Why would I even bring this up?
I know you won’t be able to get value from this post unless I answer this question. So there are 3 reasons.
It’s been said, and rightly so, that having a lot of followers on Twitter can mean nothing – it’s about “engagement” and “Quality over quantity”. And what some people consider “a lot” is for others “a paltry amount”.
But there are 2 very important-to-consider and not-to-be-ignored reasons for Twitter users to aim for more followers.
Having a lot of followers is a vanity thing.
It means more people looked at your profile, and for whatever reason felt they would follow you. Saying that, sometimes people will follow you SIMPLY because you may follow them back.
But back to the vanity thing. It feels good to reach milestones and see a bigger number there. It motivates and encourages you to go out there, and please those followers out there, by being an active member of the Twitter community, by being useful, interesting and great at banter! And there is no arguing that those things are great things to be!
The other benefit of having a lot of followers is marketing.
If your business (or personal brand) benefits from being well known and having a good reputation, then having more followers means you will get far more “bang for your buck” when you tweet. It’s a simple maths thing, although of course the ideal scenario is having “Engaged Followers” – ie people who you interact with often enough for them to be interested in the stuff you share, likely to interact with you, and likely to retweet you.
I have, at the time of writing, 8413 Twitter followers. This number changes often and I try not to cry when people unfollow me. But I am not going to lie. Having a lot of followers is great. When I tweet a request for something, I am more likely to get people replying with recommendations. When I am at my weekly networking breakfasts, I ask for the introductions on Twitter and often get new contacts for my fellow members in the same meeting. When I share some of my own content, more people retweet me and reply to me with comments. All this is where I see the benefits of a higher follower count.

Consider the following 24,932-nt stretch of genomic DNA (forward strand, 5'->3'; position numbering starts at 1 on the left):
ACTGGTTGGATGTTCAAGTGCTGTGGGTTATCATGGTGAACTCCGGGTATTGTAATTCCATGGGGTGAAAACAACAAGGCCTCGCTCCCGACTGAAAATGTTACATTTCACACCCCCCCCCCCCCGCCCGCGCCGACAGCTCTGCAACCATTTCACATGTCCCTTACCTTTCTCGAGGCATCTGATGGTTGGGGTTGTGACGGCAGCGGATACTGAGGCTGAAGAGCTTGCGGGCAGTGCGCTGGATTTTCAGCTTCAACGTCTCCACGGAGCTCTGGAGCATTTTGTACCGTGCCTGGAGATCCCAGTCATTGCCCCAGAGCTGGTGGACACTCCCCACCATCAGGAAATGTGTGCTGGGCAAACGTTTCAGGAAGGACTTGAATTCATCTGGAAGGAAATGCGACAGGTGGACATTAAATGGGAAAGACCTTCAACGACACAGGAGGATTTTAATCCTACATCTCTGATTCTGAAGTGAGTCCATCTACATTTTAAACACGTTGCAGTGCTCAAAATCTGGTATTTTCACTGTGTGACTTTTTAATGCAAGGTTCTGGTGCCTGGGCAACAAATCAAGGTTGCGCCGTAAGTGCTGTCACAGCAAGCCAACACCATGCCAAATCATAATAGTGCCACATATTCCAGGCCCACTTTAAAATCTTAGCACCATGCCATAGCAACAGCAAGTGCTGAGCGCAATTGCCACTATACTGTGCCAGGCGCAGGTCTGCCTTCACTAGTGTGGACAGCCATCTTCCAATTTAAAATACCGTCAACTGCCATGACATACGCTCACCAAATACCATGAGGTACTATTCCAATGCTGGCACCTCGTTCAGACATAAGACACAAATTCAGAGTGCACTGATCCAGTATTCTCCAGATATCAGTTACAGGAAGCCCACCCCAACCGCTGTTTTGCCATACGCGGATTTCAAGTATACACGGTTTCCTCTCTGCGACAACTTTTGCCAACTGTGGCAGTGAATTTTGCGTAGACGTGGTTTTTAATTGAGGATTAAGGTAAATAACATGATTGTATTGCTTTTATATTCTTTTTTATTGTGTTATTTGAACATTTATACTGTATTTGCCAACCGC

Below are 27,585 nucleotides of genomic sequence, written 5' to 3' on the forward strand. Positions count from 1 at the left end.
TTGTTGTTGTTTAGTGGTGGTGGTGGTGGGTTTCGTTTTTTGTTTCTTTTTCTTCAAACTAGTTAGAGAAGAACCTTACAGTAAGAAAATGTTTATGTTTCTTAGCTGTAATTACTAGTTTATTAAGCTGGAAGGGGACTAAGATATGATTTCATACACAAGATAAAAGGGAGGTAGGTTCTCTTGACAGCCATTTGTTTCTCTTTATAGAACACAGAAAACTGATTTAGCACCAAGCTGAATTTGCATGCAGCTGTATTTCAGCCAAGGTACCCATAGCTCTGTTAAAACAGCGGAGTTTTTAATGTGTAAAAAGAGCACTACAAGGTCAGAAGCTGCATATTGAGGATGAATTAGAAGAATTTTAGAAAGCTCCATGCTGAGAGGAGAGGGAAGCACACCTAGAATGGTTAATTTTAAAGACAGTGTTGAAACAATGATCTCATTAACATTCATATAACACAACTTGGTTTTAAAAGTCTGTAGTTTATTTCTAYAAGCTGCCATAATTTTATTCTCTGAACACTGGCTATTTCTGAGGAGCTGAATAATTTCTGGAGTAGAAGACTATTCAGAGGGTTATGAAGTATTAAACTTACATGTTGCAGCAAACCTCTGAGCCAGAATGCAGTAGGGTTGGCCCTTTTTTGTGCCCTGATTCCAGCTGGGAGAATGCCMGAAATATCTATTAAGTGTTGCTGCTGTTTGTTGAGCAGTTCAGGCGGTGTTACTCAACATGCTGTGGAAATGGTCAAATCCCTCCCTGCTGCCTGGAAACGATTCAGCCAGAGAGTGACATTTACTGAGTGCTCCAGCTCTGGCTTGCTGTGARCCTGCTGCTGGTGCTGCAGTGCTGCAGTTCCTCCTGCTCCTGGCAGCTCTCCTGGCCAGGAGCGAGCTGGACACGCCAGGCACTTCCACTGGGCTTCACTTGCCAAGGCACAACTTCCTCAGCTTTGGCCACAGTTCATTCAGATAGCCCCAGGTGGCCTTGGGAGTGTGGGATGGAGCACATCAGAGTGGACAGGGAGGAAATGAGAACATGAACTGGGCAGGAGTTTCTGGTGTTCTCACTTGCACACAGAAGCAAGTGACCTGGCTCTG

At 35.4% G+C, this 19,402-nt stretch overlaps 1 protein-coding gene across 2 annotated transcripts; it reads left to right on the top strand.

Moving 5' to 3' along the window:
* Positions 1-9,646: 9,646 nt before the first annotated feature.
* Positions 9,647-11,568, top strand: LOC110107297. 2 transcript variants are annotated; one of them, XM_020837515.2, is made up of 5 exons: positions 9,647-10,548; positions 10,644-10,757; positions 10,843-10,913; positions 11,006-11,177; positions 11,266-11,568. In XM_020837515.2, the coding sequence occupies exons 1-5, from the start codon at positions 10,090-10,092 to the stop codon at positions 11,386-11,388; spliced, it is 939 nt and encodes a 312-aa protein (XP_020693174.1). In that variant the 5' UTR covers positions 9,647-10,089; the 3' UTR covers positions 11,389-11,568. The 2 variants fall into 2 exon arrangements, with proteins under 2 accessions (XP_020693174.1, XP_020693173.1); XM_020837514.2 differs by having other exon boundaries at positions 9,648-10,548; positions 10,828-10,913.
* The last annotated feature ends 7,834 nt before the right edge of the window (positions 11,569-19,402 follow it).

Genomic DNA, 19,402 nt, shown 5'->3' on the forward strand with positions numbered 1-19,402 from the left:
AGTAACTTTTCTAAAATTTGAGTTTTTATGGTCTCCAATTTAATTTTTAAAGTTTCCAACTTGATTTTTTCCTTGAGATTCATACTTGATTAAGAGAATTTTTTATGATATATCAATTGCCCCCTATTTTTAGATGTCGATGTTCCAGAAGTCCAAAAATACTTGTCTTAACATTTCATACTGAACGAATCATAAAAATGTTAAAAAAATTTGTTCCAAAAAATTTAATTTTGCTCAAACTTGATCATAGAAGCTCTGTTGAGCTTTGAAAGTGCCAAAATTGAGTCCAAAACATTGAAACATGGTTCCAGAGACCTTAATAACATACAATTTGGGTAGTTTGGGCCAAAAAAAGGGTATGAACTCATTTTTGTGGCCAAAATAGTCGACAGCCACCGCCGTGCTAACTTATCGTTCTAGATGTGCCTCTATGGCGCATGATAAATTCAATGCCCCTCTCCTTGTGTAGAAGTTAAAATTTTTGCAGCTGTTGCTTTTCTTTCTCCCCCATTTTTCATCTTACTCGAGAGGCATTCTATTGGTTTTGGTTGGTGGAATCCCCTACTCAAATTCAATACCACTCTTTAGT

And here is a fine example of where quality is definitely more important than quantity.
There will be some people who aim at a very targeted niche audience who really only need a much smaller number of followers to get value out of Twitter. An example is our good friend and client Abbie Tanner. Abbie does marketing specifically for IFA’s in the UK.
She has fewer followers than I (but still an impressive amount!), but as far as her exact industry, financial advisers in the UK who use Twitter, she has a lot of it covered. She can use Twitter just to communicate with them and show her expertise in their field and as such she is getting huge value with a lot less frequency of tweets and a lot fewer followers. Her followers – those who are Financial Advisers in the UK and also active users of Twitter – maybe few in number, but they make up for it in their potential to be great contacts for Abbie.
So, decide for yourself. Do you need more followers on Twitter?
What type of followers would be best for you? And how will you make the right impression on them? Your thoughts on this are most welcome (in the comments below please!)
I do a lot of 1-2-1 training for people on social media. They come in at all levels – complete beginners who don’t get what all the fuss is about but are feeling the pressure – to more frequent users who want to get real results out of their activity.
A client wrote to us and asked “How do I post the same update on Twitter, Facebook and Linkedin, automatically, every time I put a new blog post up? I really want to save time!”